crank arm length?

Discuss light weight issues concerning road bikes & parts.
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apricotwalnut
Posts: 36
Joined: Fri Aug 04, 2017 3:49 pm

by apricotwalnut

My inseam is 74~75cm.
I have used 170mm for two years, and i haven't been feeling nervous.
by the way, I'm going to change it to 165mm or 167.5mm.
is it good for me or i have to keep 170mm?

by Weenie


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LouisN
Posts: 2319
Joined: Mon Feb 19, 2007 3:44 am
Location: Canada

by LouisN

Any of the three is fine.
Choose the one that feels better.
I have identical twins with both 73 mm inseam. One uses a 165 mm, the other a 170 mm.
If you put your "numbers" in a crank lenght chart, you might end up with a suggested lenght of 155-160 mm ;) .

Louis :)

apricotwalnut
Posts: 36
Joined: Fri Aug 04, 2017 3:49 pm

by apricotwalnut

LouisN wrote:
Sun Mar 04, 2018 3:39 pm
Any of the three is fine.
Choose the one that feels better.
I have identical twins with both 73 mm inseam. One uses a 165 mm, the other a 170 mm.
If you put your "numbers" in a crank lenght chart, you might end up with a suggested lenght of 155-160 mm ;) .

Louis :)
Thanks, it means that if i follow the crank length chart, shorter is better. but it doesn't matter^^

mattr
Posts: 3456
Joined: Fri May 25, 2007 6:43 pm
Location: The Grim North.

by mattr

Too short can feel odd, but you usually adjust to the oddness. If not you've gone too short.
Too long can make a mess of knee joints which takes a long time to recover from. If it gets really bad, you may end up permanently broken.

Power output will be unaffected.

Geoff
Posts: 5093
Joined: Sat Dec 13, 2003 2:25 am
Location: Canada

by Geoff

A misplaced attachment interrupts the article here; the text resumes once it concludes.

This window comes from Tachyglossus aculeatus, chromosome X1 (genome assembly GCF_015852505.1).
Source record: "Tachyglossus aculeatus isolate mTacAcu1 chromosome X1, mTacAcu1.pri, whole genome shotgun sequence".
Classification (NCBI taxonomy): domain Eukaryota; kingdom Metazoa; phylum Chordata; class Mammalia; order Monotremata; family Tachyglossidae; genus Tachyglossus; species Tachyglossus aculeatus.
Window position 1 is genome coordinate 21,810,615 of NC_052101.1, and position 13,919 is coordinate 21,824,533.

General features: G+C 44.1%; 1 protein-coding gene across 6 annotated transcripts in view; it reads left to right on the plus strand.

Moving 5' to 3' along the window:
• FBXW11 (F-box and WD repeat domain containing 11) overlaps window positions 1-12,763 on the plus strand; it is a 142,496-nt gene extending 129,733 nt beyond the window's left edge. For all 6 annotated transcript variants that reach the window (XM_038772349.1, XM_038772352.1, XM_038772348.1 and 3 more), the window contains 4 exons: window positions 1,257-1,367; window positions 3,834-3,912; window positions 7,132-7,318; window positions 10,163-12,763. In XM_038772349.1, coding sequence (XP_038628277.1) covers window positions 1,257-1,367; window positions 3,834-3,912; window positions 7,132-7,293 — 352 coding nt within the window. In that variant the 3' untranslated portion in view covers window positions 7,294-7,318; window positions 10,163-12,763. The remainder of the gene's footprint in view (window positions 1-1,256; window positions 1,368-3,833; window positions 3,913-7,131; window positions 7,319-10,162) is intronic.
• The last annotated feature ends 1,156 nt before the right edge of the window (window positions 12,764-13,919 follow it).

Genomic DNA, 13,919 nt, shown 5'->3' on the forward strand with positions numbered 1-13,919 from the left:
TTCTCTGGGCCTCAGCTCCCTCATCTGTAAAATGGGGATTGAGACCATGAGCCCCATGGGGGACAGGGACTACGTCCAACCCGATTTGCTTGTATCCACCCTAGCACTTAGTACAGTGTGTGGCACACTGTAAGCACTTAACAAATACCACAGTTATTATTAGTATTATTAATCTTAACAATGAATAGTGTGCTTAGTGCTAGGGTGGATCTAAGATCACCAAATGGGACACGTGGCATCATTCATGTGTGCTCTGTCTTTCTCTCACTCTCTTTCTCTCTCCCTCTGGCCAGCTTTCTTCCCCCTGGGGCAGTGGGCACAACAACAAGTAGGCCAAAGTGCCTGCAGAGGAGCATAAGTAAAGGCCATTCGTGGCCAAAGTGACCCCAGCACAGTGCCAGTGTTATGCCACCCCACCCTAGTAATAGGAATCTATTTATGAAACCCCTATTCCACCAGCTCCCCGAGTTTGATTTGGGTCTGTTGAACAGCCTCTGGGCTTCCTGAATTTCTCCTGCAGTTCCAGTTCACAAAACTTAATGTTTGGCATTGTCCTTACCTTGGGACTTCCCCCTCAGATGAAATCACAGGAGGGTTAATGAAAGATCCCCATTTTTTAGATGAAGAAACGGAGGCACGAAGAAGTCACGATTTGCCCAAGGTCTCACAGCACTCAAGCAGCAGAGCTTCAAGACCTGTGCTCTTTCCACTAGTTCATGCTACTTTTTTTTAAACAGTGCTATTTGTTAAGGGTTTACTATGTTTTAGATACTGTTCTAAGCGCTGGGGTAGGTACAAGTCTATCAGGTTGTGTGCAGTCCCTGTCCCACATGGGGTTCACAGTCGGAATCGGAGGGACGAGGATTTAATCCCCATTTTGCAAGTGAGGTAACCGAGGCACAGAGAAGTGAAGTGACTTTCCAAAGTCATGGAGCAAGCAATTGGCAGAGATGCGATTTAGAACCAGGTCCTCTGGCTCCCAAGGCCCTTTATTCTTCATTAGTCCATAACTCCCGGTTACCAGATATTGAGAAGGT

So personal. Unfortunately, you can only really tell by trying it out yourself. In my experience, you will know almost right away if the change will work for you, or not.

morganb
Posts: 484
Joined: Wed Mar 15, 2017 5:30 pm

by morganb

I've got slightly longer legs and prefer 150-155mm. I didn't realize how much more natural proportional cranks felt until I had joint problems that caused me to seek shorter cranks for pain relief. The adaptation period was very short for me coming from "normal" length cranks and now anything over 160 feels awkward.

pdlpsher1
Posts: 1412
Joined: Thu Jul 19, 2012 6:09 pm
Location: CO

by pdlpsher1

Where do you find a 150mm crank? I’d think most cranks start at 165mm.


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LouisN
Posts: 2319
Joined: Mon Feb 19, 2007 3:44 am
Location: Canada

by LouisN

Rotor.

Louis :)

Jereb
Posts: 3
Joined: Mon Jan 15, 2018 9:16 am

by Jereb

pdlpsher1 wrote:
Mon Mar 05, 2018 2:51 am
Where do you find a 150mm crank? I’d think most cranks start at 165mm.


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Hi

http://www.bikesmithdesign.com/Short_Cranks/

mattr
Posts: 3456
Joined: Fri May 25, 2007 6:43 pm
Location: The Grim North.

by mattr

morganb wrote:
Sun Mar 04, 2018 7:06 pm
The adaptation period was very short for me coming from "normal" length cranks and now anything over 160 feels awkward.